He may be a former world champion, but Wayne Gardner will not be watching this weekend’s motorcycle Grand Prix at Phillip Island.
The 57-year-old is spending his days inside a police cell in the small town of Shimotsuke, which is about 120 kilometres north of Tokyo.
The police officer in charge of his custody said he would not be making any exceptions for the former motorcycle great.
“No-one in custody is allowed to watch TV,” he said.
Wayne Gardner is more than just a spectator, his 18-year-old son Remy — who has taken up his father’s former career — will line up on the track this Sunday for the Moto2 Grand Prix event.
Last Sunday, as he and his son Remy were arriving at the Motegi Twin Ring racetrack for another race, they were involved in a minor collision with another car.
It is alleged an argument ensued and Wayne Gardner now stands accused of grabbing three of the occupants of the other vehicle by their collars and pushing them. That is accused — not charged.
In Japan, a suspect can be held for up to 23 days without being charged — if police choose to hold him for that amount of time, he will be in the cell until the 7th of November.
The local police say they are still investigating the case.
They say the Gardners’ car tried to squeeze around the other car when it was making a turn off the main road, as it squeezed past, its mirror scratched the other car.
The police say the “scratched” car then gave chase and followed the Gardners into the racetrack.
That is when Wayne Gardner is alleged to have emerged from the car.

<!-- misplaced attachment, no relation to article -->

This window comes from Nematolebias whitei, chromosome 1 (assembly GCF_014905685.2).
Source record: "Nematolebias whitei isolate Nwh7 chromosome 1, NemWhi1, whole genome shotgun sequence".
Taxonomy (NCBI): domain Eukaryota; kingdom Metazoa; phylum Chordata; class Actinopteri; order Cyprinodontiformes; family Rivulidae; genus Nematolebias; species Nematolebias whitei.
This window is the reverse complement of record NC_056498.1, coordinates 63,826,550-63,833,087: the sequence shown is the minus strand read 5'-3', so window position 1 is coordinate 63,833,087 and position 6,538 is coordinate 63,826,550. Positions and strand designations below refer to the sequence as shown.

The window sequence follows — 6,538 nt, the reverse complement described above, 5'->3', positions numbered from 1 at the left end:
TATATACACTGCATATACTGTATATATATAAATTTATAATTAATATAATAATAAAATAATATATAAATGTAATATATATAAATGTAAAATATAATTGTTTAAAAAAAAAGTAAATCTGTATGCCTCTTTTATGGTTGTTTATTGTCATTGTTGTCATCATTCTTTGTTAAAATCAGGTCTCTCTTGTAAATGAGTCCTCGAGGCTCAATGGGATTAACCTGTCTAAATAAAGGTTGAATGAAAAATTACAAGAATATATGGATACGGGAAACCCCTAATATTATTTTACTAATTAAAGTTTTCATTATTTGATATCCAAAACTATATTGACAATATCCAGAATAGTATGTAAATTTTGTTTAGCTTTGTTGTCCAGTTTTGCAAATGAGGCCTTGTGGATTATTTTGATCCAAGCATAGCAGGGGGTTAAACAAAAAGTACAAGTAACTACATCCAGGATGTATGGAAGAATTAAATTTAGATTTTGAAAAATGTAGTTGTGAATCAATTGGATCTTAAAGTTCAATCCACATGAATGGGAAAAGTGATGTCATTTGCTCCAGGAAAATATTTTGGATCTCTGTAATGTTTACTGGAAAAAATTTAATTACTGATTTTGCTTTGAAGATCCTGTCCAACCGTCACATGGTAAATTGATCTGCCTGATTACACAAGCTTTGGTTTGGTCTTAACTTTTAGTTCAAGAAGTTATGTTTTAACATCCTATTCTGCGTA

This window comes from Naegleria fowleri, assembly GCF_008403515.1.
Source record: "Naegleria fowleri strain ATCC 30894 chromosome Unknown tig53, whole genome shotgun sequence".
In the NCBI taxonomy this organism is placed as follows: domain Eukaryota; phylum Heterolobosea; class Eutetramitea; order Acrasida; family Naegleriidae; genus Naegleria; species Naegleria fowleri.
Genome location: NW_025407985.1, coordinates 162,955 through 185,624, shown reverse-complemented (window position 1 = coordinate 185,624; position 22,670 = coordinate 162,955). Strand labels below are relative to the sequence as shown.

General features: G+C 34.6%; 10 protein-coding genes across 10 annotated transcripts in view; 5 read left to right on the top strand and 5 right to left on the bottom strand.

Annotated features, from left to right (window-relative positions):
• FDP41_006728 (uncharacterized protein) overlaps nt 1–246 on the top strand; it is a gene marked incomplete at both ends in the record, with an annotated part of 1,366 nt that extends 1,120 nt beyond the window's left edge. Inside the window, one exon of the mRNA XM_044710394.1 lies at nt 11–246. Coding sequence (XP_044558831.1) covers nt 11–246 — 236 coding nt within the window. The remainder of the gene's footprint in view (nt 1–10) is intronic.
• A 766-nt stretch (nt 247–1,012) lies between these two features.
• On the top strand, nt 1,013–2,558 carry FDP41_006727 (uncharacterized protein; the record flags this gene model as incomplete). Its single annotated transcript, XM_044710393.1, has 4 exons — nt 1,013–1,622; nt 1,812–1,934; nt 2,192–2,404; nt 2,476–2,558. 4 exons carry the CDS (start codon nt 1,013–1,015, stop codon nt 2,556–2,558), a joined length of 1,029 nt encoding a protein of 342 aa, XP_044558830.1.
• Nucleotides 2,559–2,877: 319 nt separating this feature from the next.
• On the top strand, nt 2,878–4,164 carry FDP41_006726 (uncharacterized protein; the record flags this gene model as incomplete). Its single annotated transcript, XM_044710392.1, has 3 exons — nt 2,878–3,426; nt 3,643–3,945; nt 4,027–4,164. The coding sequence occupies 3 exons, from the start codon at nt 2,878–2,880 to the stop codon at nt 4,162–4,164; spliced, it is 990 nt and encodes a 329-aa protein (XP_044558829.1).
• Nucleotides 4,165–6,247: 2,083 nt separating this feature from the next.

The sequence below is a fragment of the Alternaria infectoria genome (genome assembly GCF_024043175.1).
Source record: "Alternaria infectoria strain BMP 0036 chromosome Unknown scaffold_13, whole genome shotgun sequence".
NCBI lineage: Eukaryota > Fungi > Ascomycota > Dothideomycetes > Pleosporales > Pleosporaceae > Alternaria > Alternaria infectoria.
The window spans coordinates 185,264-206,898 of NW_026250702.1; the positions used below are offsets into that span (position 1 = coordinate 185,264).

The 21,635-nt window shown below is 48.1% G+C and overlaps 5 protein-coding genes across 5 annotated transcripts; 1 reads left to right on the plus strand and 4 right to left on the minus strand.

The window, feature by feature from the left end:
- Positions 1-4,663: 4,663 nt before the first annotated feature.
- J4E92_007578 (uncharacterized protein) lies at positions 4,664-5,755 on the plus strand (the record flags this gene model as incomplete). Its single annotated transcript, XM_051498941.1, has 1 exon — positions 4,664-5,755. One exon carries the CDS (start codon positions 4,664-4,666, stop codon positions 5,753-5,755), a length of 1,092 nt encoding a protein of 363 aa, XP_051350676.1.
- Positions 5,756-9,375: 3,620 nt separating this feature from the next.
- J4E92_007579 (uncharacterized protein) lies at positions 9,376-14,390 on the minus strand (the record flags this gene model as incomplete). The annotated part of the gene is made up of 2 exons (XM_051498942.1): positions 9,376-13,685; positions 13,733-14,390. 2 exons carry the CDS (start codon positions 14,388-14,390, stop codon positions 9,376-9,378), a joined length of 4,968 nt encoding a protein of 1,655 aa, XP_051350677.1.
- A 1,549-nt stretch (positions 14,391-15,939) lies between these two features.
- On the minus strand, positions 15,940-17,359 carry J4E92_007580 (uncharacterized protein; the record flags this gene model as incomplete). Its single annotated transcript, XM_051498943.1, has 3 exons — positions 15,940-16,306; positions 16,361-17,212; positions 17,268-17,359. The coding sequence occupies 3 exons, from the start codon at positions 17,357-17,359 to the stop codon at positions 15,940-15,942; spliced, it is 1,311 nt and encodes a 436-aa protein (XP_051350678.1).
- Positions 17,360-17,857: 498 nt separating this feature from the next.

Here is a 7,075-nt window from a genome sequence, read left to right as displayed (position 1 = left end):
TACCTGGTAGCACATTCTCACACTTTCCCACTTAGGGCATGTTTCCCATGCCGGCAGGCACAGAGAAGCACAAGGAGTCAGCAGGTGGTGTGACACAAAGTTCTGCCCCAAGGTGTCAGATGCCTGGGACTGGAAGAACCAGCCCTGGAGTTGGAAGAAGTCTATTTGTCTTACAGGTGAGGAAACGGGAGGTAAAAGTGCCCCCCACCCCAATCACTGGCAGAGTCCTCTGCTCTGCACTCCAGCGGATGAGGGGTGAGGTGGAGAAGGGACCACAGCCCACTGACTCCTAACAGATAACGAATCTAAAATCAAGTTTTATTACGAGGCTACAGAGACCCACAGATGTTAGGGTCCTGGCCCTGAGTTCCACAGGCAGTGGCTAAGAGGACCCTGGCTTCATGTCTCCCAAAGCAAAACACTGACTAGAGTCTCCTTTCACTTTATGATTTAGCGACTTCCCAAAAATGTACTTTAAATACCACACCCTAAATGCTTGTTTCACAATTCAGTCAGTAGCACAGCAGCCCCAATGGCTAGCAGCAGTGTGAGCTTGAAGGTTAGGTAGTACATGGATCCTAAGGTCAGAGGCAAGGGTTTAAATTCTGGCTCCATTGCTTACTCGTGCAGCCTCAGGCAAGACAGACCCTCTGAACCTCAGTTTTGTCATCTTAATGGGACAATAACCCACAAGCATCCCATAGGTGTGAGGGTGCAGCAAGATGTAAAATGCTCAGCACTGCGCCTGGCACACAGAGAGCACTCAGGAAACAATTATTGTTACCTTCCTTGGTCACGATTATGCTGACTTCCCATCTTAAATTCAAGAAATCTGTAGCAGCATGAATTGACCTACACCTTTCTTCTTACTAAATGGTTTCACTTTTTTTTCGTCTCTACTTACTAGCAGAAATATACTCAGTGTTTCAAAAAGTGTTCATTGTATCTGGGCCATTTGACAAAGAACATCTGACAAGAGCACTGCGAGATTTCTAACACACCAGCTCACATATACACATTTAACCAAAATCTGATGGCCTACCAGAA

“Wayne Gardner got out of the car and he had a fierce expression. He was very angry,” one of the witnesses said.
“We just thought it was an angry old man. He had a red angry face….he was speaking all in English so we didn’t understand. He kept saying ‘No damage! No damage!’ He [was] pushing and grabbing,” the woman claimed.
Wayne Gardner denies the accusations against him.
“He’s still denying it, he hasn’t changed his story since the beginning,” the police officer said.
Long history for Gardner in Japan
Wayne Gardner has a long history in Japan.
Mamoru Moriwaki, who owns the Moriwaki motorcycle racing company sponsored Gardner’s early career.
Mr Moriwaki first discovered the 21-year-old when he was scouting for talent in Australia in 1980.
He then sponsored Gardner the following year in the US and UK tours.
On Thursday, Mr Moriwaki’s wife, who describes herself as Wayne Gardner’s “Japanese mother” arrived at his cell bearing photographs from 1981.
His personal assistant Lisa has flown in from Australia in response to the arrest.
She says her boss is holding up well inside his jail cell and was very relieved that Remy — who was also detained over the incident — was allowed to fly home in time to compete in Sunday’s race.
Remy Gardner is not facing any charges in relation to the car accident or the events which followed.
The police investigating the case say there is no chance he will be released over the weekend.
Next Tuesday will mark 10 days in custody — that is a day when police prosecutors will decide if they need him to stay in custody longer.
If he is charged with an offence, his custody will be extended until a trial can be held.
If he is found guilty of a charge of assault, he could pay a fine as penalty or serve extra jail time.